tataḥ saptadaśe jātaḥ
cakre veda-taroḥ śākhā
dṛṣṭvā puṁso 'lpa-medhasaḥ
tataḥ—thereafter; saptadaśe—in the seventeenth incarnation; jātaḥ—advented; satyavatyām—in the womb of Satyavatī; parāśarāt—by Parāśara Muni; cakre—prepared; veda-taroḥ—of the desire tree of the Vedas; śākhāḥ—branches; dṛṣṭvā—be seeing; puṁsaḥ—the people in general; alpa-medhasaḥ—less intelligent.
Thereafter, in the seventeenth incarnation of Godhead, Śrī Vyāsadeva appeared in the womb of Satyavatī through Parāśara Muni, and he divided the one Veda into several branches and subbranches, seeing that the people in general were less intelligent.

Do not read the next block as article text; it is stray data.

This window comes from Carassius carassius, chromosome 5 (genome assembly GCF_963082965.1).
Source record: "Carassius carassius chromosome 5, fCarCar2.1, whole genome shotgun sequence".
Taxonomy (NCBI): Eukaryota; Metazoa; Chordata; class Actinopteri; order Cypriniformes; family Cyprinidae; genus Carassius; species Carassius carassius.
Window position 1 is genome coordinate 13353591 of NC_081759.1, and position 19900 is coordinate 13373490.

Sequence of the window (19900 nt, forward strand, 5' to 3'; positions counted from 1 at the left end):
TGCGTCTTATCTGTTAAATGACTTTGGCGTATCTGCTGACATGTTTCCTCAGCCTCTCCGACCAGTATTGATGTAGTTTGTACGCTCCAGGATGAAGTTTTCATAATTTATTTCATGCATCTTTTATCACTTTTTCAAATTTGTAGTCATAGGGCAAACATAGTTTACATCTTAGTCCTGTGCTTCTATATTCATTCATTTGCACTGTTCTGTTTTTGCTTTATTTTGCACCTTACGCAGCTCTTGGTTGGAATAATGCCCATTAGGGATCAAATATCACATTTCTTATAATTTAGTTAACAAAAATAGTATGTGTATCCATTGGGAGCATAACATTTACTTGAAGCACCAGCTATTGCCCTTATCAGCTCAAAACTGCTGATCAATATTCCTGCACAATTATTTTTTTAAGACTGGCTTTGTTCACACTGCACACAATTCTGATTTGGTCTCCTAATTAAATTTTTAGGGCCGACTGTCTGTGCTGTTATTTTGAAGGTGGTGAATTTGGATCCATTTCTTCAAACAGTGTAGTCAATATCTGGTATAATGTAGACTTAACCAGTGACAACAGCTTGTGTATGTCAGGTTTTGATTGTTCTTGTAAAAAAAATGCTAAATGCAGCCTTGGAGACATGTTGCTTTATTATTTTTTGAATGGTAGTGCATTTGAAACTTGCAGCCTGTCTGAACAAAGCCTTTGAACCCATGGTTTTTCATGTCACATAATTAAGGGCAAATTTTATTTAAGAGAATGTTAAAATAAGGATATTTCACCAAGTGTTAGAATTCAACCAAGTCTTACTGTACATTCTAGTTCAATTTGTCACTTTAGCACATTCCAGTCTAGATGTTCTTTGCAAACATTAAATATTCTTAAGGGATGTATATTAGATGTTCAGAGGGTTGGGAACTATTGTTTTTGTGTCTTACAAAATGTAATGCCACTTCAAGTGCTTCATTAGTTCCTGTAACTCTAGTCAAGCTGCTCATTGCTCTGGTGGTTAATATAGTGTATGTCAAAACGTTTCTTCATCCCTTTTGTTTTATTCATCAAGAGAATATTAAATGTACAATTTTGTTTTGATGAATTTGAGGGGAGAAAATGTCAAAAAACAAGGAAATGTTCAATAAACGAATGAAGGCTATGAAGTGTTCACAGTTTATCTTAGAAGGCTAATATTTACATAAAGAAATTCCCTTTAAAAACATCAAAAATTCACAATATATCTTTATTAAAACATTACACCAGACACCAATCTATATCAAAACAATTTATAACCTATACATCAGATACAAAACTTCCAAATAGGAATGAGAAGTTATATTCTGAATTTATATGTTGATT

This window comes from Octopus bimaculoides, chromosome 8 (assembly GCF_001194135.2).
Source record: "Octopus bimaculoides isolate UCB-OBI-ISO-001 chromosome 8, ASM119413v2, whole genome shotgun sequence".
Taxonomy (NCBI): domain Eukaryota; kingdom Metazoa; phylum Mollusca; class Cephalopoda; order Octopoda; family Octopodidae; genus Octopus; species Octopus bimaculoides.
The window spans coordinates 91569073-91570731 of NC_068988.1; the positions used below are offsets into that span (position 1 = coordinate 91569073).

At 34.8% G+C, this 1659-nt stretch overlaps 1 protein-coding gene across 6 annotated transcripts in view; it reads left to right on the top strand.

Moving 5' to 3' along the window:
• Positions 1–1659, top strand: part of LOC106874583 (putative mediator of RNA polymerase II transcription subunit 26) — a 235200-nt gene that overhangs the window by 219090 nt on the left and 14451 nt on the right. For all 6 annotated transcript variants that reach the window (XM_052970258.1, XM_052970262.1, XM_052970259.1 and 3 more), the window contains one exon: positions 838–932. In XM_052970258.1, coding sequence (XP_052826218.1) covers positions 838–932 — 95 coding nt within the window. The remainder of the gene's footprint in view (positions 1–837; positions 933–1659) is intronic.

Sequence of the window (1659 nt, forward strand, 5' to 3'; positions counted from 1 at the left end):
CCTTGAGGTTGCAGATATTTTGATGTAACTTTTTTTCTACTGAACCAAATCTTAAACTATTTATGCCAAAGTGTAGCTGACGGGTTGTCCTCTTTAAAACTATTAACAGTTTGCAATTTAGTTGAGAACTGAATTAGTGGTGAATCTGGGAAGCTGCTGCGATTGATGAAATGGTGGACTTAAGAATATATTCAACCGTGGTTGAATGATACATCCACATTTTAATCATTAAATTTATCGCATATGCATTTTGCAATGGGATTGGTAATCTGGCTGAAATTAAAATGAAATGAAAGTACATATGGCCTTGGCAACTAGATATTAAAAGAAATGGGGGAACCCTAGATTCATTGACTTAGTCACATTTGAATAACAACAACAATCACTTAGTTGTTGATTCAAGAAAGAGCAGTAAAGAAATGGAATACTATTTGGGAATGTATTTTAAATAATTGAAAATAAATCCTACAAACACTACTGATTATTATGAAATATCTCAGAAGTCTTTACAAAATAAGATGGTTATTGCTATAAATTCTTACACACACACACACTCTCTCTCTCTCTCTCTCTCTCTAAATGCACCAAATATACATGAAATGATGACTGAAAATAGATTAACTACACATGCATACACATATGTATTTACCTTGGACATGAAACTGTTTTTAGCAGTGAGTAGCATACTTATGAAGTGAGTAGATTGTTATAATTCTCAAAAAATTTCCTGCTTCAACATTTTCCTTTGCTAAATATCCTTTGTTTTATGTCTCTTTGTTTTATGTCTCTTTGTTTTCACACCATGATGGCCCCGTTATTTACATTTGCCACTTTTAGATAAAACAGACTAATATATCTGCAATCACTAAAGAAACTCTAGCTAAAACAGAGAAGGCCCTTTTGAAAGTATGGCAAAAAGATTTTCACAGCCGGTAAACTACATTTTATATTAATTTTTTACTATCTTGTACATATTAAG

Originally the Veda is one. But Śrīla Vyāsadeva divided the original Veda into four, namely Sāma, Yajur, Ṛg, Atharva, and then again they were explained in different branches like the Purāṇas and the Mahābhārata. Vedic language and the subject matter are very difficult for ordinary men. They are understood by the highly intelligent and self-realized brāhmaṇas. But the present age of Kali is full of ignorant men. Even those who are born by a brāhmaṇa father are, in the present age, no better than the śūdras or the women. The twice-born men, namely the brāhmaṇas, kṣatriyas and vaiśyas, are expected to undergo a cultural purificatory process known as saṁskāras, but because of the bad influence of the present age the so-called members of the brāhmaṇa and other high-order families are no longer highly cultured. They are called the dvija-bandhus, or the friends and family members of the twice-born. But these dvija-bandhus are classified amongst the śūdras and the women. Śrīla Vyāsadeva divided the Vedas into various branches and subbranches for the sake of the less intelligent classes like the dvija-bandhus, śūdras and women.
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